The 12 disciples grappled aloud with the problem of suffering. In response, Jesus mentioned a local tower that had collapsed atop 18 people and asked his disciples, rhetorically, if they thought victims died because they were especially vile sinners.
Perhaps missing the irony, Pat Robertson offered that explanation on television following the September 11 attacks in 2001, cataloging the various sins embodied by New York City.
The scholarly field of theodicy is vast and imaginative. There are theories that God allows suffering to make us better people. That he allows evil so we can see just how good his blessings really are. That injustice is required as some sort of variable to balance a great mathematical equation that, somehow, atones for all the sin we’ve let into the world.
There will be no debating theory here.
As the theologian David Bentley Hart wrote after the 2004 Indian Ocean tsunami that claimed more than 230,000 lives: “Nothing that occurred that day or in the days that followed told us anything about the nature of finite existence of which we were not already entirely aware.”
Humans, as a group, have always known tragedy. This is a story about how we come to terms with it on our own, as individuals.
The notion that a good God wouldn’t allow suffering has been a growing obstacle to Christian belief for at least four generations—as long as pollsters have examined such things. While only 18 percent of non-Christian baby boomers cite the conundrum as reason for their nonbelief, the Barna Group found that nearly a third of today’s non-Christian youth do. The same goes for millennials.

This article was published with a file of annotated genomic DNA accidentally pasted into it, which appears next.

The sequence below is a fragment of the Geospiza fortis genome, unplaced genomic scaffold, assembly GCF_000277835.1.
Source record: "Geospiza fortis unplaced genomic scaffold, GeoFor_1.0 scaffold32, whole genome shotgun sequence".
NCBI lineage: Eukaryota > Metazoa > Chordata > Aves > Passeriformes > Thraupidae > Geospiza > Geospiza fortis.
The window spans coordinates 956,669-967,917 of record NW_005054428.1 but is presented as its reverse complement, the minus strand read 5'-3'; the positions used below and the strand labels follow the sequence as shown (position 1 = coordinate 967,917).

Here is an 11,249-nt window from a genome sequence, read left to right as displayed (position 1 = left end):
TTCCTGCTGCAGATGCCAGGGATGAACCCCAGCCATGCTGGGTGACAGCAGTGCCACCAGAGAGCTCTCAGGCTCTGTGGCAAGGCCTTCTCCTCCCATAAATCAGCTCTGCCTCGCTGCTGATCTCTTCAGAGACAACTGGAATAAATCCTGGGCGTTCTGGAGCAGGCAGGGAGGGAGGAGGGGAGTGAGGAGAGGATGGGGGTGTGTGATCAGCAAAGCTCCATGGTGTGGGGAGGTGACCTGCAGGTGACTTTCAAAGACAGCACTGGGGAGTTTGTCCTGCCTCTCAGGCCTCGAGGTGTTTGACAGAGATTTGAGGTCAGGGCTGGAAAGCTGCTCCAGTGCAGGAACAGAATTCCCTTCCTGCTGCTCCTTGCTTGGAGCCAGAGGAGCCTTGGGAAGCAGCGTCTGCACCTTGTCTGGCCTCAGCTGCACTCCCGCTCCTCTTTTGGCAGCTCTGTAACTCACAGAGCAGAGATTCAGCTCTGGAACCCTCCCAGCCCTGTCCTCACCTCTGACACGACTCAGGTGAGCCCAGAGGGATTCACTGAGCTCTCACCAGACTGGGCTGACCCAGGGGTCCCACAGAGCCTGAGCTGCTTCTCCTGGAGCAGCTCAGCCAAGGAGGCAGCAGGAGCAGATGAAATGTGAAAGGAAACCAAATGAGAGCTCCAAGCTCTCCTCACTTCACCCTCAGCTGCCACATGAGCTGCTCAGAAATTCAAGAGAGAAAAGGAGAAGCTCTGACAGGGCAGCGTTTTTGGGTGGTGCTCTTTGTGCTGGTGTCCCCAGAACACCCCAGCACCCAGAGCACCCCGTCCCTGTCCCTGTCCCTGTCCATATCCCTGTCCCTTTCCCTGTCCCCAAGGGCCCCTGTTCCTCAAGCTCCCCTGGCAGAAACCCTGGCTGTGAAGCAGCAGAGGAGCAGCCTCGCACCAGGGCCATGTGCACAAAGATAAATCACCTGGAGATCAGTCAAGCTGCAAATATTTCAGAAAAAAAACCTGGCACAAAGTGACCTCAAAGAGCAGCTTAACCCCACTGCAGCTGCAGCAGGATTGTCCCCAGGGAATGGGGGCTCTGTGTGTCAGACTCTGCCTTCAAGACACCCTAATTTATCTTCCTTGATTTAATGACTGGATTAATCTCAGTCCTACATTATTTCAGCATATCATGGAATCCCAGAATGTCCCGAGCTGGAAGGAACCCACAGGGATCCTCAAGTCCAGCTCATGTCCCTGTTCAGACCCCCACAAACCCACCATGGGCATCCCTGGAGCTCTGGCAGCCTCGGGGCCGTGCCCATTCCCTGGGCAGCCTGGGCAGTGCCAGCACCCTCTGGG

Among Gen X, the generation to which most of the Comfort flood victims belong, more than 1 in 5 non-Christians say they can’t reconcile the presence of evil with the idea of a loving God.
But no one is born with their hands washed of the God-versus-evil paradox. There is a journey leading to every belief, and the role that suffering plays in that journey—the effect that suffering has on our faith—has only recently become the subject of much study.
On the last night of camp at Pot O’ Gold Ranch, a family-run Christian youth camp in Comfort, pastor Rene Freret felt God urging him to deliver a stern message to the kids in attendance: Get right with God before it’s too late.
He had awoken that morning with a heavy heart. During a week of preaching at the camp, he had noticed bitterness and backbiting among the kids there. “They were just not getting along and fussing,” he said. He took their behavior as a sign they were distant from God.
“Sometimes rebellion comes out because a person hasn’t come to know the Lord,” he said. He stayed in his room all day praying, reading his Bible, and preparing for that night’s sermon.
“Young people,” he said at the close of his message in the heat of the camp’s open-air tabernacle, “if you’ve got a rebellious spirit about you, you need to deal with that because this may be your last chance. You may not see your parents or preacher again. If you’re not right with God, you need to examine your heart and make sure you are.”
It started raining after the campers went to bed that night.
Just after 3 a.m. on the morning of the flood, officials from the local fire department called the camp’s operators to warn them that the Guadalupe River, which runs parallel to the camp’s entrance, was expected to rise. More than 12 inches of rain had recently fallen across the Hill Country, and low-lying areas were already underwater. The river had left its banks before but had never flooded the camp’s facilities, which were more than half a mile up the road.